Colleges invest pounds 200m in arms

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The Independent Online
BRITISH UNIVERSITIES have invested pounds 200m in arms companies, a report out today will reveal. Children's charities, health trusts and local authorities are also profiting from the sale of weapons.

The Campaign Against the Arms Trade, which has compiled the figures, has called on public bodies to adopt ethical policies and the shares. It has targeted British Aerospace, GEC, GKN, Lucas Varity, Racal, Rolls Royce and Vickers, all major UK arms manufacturers. Among the countries to which the firms ship weapons are Indonesia, Turkey, China and Saudi Arabia, criticised for human rights abuses.

Most of the shares are held by the Universities' Superannuation Scheme, which invests staff pension contributions. It holds about pounds 180m in arms trade investments plus around pounds 125m in British American Tobacco.

However, some universities and colleges have holdings of their own in the arms trade. The biggest investors are the Oxford and Cambridge colleges, which have about pounds 10m in shares between them. The universities of Manchester, Liverpool, Leeds and Glasgow are all listed as owning investments worth more than pounds 1m.

The campaign's report will also list public bodies and charities including the NSPCC, which holds shares in British Aerospace and GEC, smaller children's' charities, health trusts and local authorities.

Rachel Harford, joint co-ordinator of CAAT, said: "How can universities and colleges reconcile their role as promoters of knowledge and understanding with their investments in companies that sell weapons to repressive regimes and fuel arms races around the world?"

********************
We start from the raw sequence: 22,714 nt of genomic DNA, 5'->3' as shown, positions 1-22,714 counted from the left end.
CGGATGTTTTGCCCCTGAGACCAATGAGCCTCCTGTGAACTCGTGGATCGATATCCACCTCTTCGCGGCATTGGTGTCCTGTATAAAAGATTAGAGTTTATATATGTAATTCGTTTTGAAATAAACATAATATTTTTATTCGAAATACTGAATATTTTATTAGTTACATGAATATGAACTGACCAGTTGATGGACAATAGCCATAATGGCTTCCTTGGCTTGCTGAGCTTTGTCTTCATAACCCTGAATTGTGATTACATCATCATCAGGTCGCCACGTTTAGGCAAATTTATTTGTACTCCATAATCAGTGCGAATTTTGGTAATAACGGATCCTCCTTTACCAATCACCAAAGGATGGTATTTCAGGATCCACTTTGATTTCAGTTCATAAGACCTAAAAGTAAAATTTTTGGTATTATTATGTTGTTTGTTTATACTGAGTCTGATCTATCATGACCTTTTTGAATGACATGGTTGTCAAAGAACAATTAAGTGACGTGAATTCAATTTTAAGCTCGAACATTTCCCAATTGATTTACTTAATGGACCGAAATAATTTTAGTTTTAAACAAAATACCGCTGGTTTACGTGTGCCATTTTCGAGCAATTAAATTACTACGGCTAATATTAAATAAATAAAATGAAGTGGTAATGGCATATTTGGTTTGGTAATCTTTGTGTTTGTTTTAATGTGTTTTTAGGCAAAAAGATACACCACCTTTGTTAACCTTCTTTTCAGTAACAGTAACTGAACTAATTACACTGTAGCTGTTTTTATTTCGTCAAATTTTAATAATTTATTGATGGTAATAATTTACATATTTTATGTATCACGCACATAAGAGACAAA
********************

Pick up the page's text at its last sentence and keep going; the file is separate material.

Most of the university funds were held for scholarships or pensions and were not taxpayers' money. Several of the universities said their pension trustees were independent and had an obligation to get the best return for their clients' money.

A spokesman for the University of Glasgow, which has shares worth pounds 1.3m in GEC, said institutional investors could not make the same moral judgements as individuals. "It's fine for a group sitting around a table to have high ideals. But if we said, `We have been tremendously ethical but we are dreadfully sorry your pension has fallen,' who would thank us for that?" he said.

However, Sal Brinton, bursar of Selwyn College, Cambridge, said students were working on a proposal for an ethical investment policy. "But the other issue we have to look at is the reduction in income if we decide to go over to an ethical investment policy," she said.

The USS has a policy of not discussing its investments apart from the top 20 it lists in its annual report. However, a spokesman said some of the holdings were in an "index portfolio" which included all the companies in the FT all- share index.